In my opinion, “lack of capital” is not the problem. The real problem is a “lack of awareness.”
The truth is, many African entrepreneurs who need capital are just not aware of the range of options and possibilities available to them.
In my experience, capital is actually abundant and available for those entrepreneurs who know where to look for it, and know what to do to get it.
Over the last decade, more capital has been flowing into Africa like never before.
It’s coming from the US, Europe, the Middle East, and China.
And a lot of it is coming from within Africa itself.
That’s why I wrote this article and created the free short course at the bottom of this article to open your eyes to the world of funding and how it works.
Inside the free course, I reveal the big reasons why these organisations and investment firms are keen to invest in African businesses.
But before I tell you more about the course, here are summary profiles of some of the active investors, financiers and grant makers supporting businesses across Africa.
1) The Chan Zuckerberg Initiative
The Chan Zuckerberg Initiative was founded by Facebook founder, Mark Zuckerberg, and his wife, Priscilla Chan.
With a pledged endowment of 99% of their Facebook shares (valued at $45 billion), the mission of this organisation is to “advance human potential and promote equality.”
In 2015, Zuckerberg invested $10 million in Bridge International Academies, a private education franchise that runs a chain of affordable private elementary schools in East Africa.
In June 2016, the Chan Zuckerberg Initiative invested $24 million in Andela, a startup that trains African engineers and programmers, and outsources them to top tech companies in the USA and Europe.
Mark Zukerberg’s surprise first visit to Sub-Saharan Africa in 2016 was a strong external validation of Africa’s fast emerging startup landscape. During the trip, the Facebook CEO — who is one of the world’s richest men — visited startup innovation hubs in Lagos and Nairobi.
Zuckerberg represents a growing number of successful Western entrepreneurs who are investing in African ventures with a high-impact potential.
2) Seedstars World
Seedstars is a Swiss-based venture builder that organizes the annual Seedstars World competition, one of the biggest seed stage startup competitions for emerging markets.
It is active in 35+ countries around the world and invests in young startup businesses in Asia, South America, the Middle East and Africa.
The annual competition starts with a continental tour where participants from over 25 cities across Sub-Saharan Africa compete in local competitions. The winner from each country is invited to the finals at the Seedstars Global Summit in Switzerland to compete for up to $500,000 in equity investment and additional multiple prizes and perks.
In 2014, Seedstars invested $330,000 in SimplePay, a young Nigerian third-party payment processing company.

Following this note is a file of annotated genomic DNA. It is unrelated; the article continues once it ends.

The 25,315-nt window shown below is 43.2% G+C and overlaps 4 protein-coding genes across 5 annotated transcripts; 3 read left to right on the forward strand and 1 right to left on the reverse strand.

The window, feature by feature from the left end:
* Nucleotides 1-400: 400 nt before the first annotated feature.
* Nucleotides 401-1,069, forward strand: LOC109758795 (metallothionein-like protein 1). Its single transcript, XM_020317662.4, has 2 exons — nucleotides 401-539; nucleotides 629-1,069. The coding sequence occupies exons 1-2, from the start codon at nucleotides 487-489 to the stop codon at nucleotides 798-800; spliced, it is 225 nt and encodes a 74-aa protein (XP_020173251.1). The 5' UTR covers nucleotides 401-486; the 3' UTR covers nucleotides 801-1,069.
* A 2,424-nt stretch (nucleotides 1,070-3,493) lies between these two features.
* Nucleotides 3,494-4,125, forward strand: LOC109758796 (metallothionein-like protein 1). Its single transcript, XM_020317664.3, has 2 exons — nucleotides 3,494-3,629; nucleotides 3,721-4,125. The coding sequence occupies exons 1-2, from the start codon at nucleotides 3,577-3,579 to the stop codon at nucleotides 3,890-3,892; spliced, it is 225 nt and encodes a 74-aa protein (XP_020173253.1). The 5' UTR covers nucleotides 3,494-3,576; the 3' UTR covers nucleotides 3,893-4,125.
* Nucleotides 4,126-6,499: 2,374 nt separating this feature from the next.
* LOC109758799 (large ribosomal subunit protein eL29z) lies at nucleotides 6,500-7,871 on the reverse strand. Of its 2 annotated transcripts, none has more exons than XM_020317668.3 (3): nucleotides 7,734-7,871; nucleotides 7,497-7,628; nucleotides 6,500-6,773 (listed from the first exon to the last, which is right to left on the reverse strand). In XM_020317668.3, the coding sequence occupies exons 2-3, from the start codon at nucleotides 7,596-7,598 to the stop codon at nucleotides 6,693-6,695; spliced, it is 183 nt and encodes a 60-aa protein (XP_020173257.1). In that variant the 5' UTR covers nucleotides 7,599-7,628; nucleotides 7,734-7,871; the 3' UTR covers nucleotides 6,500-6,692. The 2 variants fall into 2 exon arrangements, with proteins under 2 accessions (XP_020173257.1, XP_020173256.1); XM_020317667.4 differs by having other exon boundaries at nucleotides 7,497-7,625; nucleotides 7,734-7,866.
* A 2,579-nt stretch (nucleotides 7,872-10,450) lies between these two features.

In 2016, Giraffe – a South African startup business that provides low-cost automated recruitment solutions – beat 63 other startups from 55 countries to win the grand prize of $500,000 in equity investment funding.
3) Investment AB Kinnevik
Based in Sweden, Investment AB Kinnevik was founded in 1936 and is one of the largest listed investment companies in Europe with total assets of $7 billion.
Over the past few years, the firm has invested significantly in businesses in Africa. Some of its most notable investments on the continent include: Millicom, Tele2, Jumia, MTG, Konga, Rocket Internet, Iroko Partners and several others.
AB Kinnevik is a major investor in emerging markets like Africa. As a result, about 8 percent of its portfolio consists of African businesses.
It primarily invests and focuses on entrepreneurs and businesses in the following business segments: Communications, Ecommerce & Marketplaces, Entertainment and Financial Services and others.
In January 2014, AB Kinnevik invested $25 million in Konga, one of Nigeria’s leading e-Commerce businesses.
4) Innovation Prize for Africa
The Innovation Prize for Africa is an annual grant provided by the Africa Innovation Foundation to inventors and innovators with breakthrough ideas and solutions that could positively impact Africa.
Each year, 10 nominees are selected through a rigorous process overseen by an expert panel of judges. The top three innovations are selected and receive a share prize of $150,000, with each nominee receiving a $ 5,000 voucher.
The foundation only accepts applications from, and awards grants to, entries in five priority areas: agriculture and agribusiness; environment, energy and water; health and well-being; ICTs; manufacturing and services.
In 2016, Dr. Valentin Agon from the Republic of Benin won the prize for his invention — Api-Palu — an anti-malaria drug treatment made from natural plant extracts that is significantly cheaper than available anti-malarial drugs on the market.
In 2017, Dr. Ali El-Shafei from Egypt won the $100,000 grand prize for his SEMAJIB innovation, a versatile magnetic smart bearing which has interesting applications in electricity generation.
5) Tony Elumelu Entrepreneurship Program
The Tony Elumelu Entrepreneurship Program (TEEP) is backed by a $100 million fund from the Tony Elumelu Foundation.
Founded by Mr. Tony Elumelu, the successful Nigerian entrepreneur and philanthropist, the program selects 1,000 entrepreneurs from across Africa every year for a program of training, mentoring and funding.